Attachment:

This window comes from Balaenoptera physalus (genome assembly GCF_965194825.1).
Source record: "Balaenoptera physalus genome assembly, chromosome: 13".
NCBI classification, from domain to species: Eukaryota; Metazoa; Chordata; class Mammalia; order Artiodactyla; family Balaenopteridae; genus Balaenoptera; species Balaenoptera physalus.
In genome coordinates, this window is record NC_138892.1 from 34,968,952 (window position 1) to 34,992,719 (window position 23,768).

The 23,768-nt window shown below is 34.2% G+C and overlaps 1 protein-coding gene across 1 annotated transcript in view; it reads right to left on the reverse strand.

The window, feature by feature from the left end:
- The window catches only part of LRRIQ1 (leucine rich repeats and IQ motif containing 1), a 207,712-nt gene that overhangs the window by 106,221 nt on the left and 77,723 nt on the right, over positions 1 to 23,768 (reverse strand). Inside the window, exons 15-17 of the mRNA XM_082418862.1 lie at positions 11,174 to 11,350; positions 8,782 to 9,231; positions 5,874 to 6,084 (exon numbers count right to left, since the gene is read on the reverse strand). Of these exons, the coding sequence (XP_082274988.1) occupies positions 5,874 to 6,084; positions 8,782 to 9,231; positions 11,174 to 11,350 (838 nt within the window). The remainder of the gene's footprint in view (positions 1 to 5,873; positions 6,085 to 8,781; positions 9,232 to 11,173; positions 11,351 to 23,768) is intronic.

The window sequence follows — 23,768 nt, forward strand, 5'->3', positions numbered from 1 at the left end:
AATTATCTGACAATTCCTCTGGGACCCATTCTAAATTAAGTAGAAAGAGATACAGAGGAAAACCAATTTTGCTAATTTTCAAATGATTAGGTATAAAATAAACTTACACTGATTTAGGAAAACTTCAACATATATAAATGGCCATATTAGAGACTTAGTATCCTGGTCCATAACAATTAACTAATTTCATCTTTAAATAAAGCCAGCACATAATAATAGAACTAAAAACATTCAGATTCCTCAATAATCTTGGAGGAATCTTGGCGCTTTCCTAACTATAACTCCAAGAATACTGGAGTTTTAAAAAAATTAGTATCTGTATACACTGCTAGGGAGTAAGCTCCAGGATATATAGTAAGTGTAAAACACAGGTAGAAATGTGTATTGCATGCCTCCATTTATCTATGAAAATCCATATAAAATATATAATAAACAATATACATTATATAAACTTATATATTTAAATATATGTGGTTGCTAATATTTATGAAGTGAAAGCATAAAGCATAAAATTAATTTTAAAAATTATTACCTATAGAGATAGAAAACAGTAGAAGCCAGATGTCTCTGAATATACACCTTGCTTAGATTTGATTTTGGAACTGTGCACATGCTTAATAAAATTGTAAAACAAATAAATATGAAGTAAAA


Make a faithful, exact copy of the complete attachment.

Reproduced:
This window comes from Balaenoptera physalus (genome assembly GCF_965194825.1).
Source record: "Balaenoptera physalus genome assembly, chromosome: 13".
NCBI classification, from domain to species: Eukaryota; Metazoa; Chordata; class Mammalia; order Artiodactyla; family Balaenopteridae; genus Balaenoptera; species Balaenoptera physalus.
In genome coordinates, this window is record NC_138892.1 from 34,968,952 (window position 1) to 34,992,719 (window position 23,768).

The 23,768-nt window shown below is 34.2% G+C and overlaps 1 protein-coding gene across 1 annotated transcript in view; it reads right to left on the reverse strand.

The window, feature by feature from the left end:
- The window catches only part of LRRIQ1 (leucine rich repeats and IQ motif containing 1), a 207,712-nt gene that overhangs the window by 106,221 nt on the left and 77,723 nt on the right, over positions 1 to 23,768 (reverse strand). Inside the window, exons 15-17 of the mRNA XM_082418862.1 lie at positions 11,174 to 11,350; positions 8,782 to 9,231; positions 5,874 to 6,084 (exon numbers count right to left, since the gene is read on the reverse strand). Of these exons, the coding sequence (XP_082274988.1) occupies positions 5,874 to 6,084; positions 8,782 to 9,231; positions 11,174 to 11,350 (838 nt within the window). The remainder of the gene's footprint in view (positions 1 to 5,873; positions 6,085 to 8,781; positions 9,232 to 11,173; positions 11,351 to 23,768) is intronic.

The window sequence follows — 23,768 nt, forward strand, 5'->3', positions numbered from 1 at the left end:
AATTATCTGACAATTCCTCTGGGACCCATTCTAAATTAAGTAGAAAGAGATACAGAGGAAAACCAATTTTGCTAATTTTCAAATGATTAGGTATAAAATAAACTTACACTGATTTAGGAAAACTTCAACATATATAAATGGCCATATTAGAGACTTAGTATCCTGGTCCATAACAATTAACTAATTTCATCTTTAAATAAAGCCAGCACATAATAATAGAACTAAAAACATTCAGATTCCTCAATAATCTTGGAGGAATCTTGGCGCTTTCCTAACTATAACTCCAAGAATACTGGAGTTTTAAAAAAATTAGTATCTGTATACACTGCTAGGGAGTAAGCTCCAGGATATATAGTAAGTGTAAAACACAGGTAGAAATGTGTATTGCATGCCTCCATTTATCTATGAAAATCCATATAAAATATATAATAAACAATATACATTATATAAACTTATATATTTAAATATATGTGGTTGCTAATATTTATGAAGTGAAAGCATAAAGCATAAAATTAATTTTAAAAATTATTACCTATAGAGATAGAAAACAGTAGAAGCCAGATGTCTCTGAATATACACCTTGCTTAGATTTGATTTTGGAACTGTGCACATGCTTAATAAAATTGTAAAACAAATAAATATGAAGTAAAA